Trump's VP search comes down to its final days

Republican presidential candidate former President Donald Trump listens to questions during a presidential debate with President Joe Biden, June 27, in Atlanta.

Republican presidential candidate former President Donald Trump listens to questions during a presidential debate with President Joe Biden, June 27, in Atlanta. (Gerald Herbert, Associated Press)


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NEW YORK — The future Republican vice presidential candidate's plane is currently parked in an undisclosed hangar, an empty spot on its fuselage where a decal featuring his or her name will soon be placed.

Fundraisers have been planned.

All that's left: an announcement from former President Donald Trump unveiling his pick.

Senior advisers and longtime allies insist they still don't know whom the presumptive GOP nominee will choose to join him on the ticket — with many believing the choice is still in flux.

The decision will come at an unprecedented time of upheaval in the presidential race. President Joe Biden and the Democratic Party continue to grapple with his dismal debate performance and the intensifying calls for the 81-year-old president to step aside in favor of a younger candidate.

The Democrats' crisis has given Trump little incentive to change the subject with a VP announcement that would be sure to draw a flurry of attention and focus.

But Trump will have plenty of opportunities this week to ratchet up the speculation about a process that his team has kept extraordinarily close to the vest.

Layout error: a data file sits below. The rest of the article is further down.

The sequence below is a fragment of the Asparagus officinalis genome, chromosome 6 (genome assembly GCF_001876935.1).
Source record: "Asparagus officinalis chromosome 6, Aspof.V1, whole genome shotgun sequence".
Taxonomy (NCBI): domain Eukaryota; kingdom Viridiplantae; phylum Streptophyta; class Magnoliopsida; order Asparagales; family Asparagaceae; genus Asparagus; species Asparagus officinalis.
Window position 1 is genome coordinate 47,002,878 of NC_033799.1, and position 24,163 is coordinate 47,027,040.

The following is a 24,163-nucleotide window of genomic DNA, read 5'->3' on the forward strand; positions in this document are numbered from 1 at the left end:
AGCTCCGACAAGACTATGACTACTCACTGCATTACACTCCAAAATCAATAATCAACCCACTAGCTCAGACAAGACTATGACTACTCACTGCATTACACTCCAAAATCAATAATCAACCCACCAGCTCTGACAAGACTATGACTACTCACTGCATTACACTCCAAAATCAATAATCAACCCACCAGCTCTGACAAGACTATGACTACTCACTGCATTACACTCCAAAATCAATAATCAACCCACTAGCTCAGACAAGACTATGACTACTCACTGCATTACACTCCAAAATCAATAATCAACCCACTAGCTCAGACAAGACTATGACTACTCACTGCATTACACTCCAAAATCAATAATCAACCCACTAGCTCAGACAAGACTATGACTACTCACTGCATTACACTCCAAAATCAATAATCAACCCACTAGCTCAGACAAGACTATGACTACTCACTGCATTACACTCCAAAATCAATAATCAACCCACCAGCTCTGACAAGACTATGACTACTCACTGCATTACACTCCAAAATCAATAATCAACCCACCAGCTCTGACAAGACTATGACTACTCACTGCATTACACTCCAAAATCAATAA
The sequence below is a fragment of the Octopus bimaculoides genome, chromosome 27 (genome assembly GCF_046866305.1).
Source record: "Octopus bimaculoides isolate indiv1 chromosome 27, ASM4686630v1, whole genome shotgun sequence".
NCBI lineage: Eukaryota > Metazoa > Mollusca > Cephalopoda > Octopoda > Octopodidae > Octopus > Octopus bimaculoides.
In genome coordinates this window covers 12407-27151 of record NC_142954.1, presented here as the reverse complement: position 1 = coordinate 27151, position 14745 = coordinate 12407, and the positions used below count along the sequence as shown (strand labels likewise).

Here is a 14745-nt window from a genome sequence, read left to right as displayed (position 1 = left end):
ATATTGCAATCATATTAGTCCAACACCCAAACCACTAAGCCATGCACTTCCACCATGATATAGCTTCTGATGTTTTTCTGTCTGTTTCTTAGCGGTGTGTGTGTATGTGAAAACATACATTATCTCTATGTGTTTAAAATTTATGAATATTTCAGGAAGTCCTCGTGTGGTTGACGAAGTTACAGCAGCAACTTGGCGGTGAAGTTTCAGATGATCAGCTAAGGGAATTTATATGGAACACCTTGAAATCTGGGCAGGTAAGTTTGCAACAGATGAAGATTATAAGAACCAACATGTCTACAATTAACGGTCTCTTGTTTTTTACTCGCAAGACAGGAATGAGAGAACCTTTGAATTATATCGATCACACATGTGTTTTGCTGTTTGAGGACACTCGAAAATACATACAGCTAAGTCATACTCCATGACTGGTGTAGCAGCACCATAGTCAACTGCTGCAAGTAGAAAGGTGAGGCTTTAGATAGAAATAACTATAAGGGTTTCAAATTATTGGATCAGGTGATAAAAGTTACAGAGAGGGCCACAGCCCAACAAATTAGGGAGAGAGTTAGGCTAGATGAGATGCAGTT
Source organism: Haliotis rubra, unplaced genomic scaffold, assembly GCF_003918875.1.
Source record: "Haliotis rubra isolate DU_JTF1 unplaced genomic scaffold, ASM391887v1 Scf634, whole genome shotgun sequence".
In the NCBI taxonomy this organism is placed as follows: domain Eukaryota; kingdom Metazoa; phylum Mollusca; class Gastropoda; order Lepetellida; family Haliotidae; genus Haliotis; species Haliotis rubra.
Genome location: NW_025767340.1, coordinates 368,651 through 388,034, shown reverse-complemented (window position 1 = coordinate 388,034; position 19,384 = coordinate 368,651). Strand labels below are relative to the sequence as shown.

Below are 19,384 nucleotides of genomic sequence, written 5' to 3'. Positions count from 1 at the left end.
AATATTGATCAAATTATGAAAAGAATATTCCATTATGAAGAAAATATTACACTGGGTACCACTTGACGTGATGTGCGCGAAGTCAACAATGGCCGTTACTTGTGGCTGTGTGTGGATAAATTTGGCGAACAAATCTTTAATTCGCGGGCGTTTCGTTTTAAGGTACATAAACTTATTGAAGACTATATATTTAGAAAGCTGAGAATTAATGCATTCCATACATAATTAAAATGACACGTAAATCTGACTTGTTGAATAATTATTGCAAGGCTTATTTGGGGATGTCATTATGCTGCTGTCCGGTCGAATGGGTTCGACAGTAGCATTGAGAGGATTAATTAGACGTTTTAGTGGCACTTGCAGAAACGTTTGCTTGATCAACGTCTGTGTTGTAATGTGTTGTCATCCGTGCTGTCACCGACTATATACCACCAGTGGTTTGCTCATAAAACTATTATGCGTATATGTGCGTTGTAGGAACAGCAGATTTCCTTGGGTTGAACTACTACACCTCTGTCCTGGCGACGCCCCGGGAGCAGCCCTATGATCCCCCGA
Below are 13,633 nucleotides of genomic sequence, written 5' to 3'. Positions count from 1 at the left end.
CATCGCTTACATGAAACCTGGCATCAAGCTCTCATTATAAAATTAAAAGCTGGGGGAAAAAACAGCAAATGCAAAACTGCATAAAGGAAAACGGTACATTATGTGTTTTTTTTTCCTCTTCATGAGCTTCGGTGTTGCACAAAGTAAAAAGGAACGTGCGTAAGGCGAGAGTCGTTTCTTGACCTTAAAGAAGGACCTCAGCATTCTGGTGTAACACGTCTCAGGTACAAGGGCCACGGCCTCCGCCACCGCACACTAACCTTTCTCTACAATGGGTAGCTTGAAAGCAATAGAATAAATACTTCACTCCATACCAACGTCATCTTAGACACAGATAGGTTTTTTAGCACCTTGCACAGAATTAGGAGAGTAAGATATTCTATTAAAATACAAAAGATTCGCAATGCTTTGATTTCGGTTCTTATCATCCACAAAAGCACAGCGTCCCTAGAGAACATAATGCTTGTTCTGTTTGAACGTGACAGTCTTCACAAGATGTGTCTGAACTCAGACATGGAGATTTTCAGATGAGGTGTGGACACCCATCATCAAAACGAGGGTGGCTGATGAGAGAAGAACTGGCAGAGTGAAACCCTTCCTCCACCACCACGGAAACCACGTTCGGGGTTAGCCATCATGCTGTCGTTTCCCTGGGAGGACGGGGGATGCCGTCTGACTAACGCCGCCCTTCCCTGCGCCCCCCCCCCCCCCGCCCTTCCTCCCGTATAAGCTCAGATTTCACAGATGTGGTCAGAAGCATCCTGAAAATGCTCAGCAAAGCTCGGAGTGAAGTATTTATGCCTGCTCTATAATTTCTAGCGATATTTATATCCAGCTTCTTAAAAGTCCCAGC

"It could happen anytime this week," Trump senior adviser Jason Miller said in an appearance on Fox News.

Trump has two rallies planned. The first is scheduled for Tuesday evening at his golf club in Doral, Florida, near Miami. The prime-time scheduling and location would seem to provide an ideal opportunity to unveil his pick if it is Florida Sen. Marco Rubio, a Miami native who is one of his top contenders.

Rubio will be in attendance at the event, according to an adviser familiar with the senator's plans, who, like others, spoke on condition of anonymity about the selection process.

On Saturday, Trump will travel to the critical battleground state of Pennsylvania for an afternoon rally at the Butler Farm Show. The venue, outside of Pittsburgh, is not far from the border of Ohio, which is home to Sen. JD Vance, another potential pick.

Republican presidential candidate former President Donald Trump, right, and North Dakota Gov. Doug Burgum attend a caucus night rally, Feb. 8, in Las Vegas.
Republican presidential candidate former President Donald Trump, right, and North Dakota Gov. Doug Burgum attend a caucus night rally, Feb. 8, in Las Vegas. (Photo: Alex Brandon, Associated Press)

Also said to be on Trump's short list is North Dakota Gov. Doug Burgum, who has grown close to the former president since he dropped his own bid for the nomination before voting began.

Trump doesn't need a rally to unveil his pick. He could simply announce the news on his Truth Social platform at any moment between now and the Republican National Convention, which kicks off in Milwaukee on July 15. Or he could wait until the convention opens to make a grand, on-stage curtain reveal reminiscent of his days as the host of the "The Apprentice" reality TV show.

Trump has repeatedly said he intends to unveil his pick just before or during the convention. But he has been coy about his choice.

Late last month, before the debate, Trump told NBC News at a campaign stop in Philadelphia that he'd already made a decision.

"In my mind, yeah," he said.